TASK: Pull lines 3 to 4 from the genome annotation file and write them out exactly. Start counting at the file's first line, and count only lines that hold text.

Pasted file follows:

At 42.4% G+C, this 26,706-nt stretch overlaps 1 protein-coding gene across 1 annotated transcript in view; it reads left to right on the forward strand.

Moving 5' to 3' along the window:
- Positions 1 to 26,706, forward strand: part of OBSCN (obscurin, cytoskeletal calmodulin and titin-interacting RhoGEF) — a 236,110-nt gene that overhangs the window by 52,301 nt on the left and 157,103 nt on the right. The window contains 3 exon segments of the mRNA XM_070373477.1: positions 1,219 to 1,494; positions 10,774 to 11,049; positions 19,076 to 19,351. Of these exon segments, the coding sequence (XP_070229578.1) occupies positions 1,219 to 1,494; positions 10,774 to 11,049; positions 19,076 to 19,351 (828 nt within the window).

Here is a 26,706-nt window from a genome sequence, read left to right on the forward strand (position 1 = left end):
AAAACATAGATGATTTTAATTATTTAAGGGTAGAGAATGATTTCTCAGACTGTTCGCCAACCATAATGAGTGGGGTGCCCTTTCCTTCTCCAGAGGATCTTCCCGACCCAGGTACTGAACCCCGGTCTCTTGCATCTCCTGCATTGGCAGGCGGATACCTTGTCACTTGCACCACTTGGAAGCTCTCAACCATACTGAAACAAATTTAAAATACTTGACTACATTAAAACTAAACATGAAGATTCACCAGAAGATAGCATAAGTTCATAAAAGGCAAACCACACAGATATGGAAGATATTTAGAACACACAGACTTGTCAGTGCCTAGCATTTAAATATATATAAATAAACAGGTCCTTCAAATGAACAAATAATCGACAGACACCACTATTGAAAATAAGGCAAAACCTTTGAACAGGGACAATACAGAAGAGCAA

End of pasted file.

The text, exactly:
- Positions 1 to 26,706, forward strand: part of OBSCN (obscurin, cytoskeletal calmodulin and titin-interacting RhoGEF) — a 236,110-nt gene that overhangs the window by 52,301 nt on the left and 157,103 nt on the right. The window contains 3 exon segments of the mRNA XM_070373477.1: positions 1,219 to 1,494; positions 10,774 to 11,049; positions 19,076 to 19,351. Of these exon segments, the coding sequence (XP_070229578.1) occupies positions 1,219 to 1,494; positions 10,774 to 11,049; positions 19,076 to 19,351 (828 nt within the window).

Here is a 26,706-nt window from a genome sequence, read left to right on the forward strand (position 1 = left end):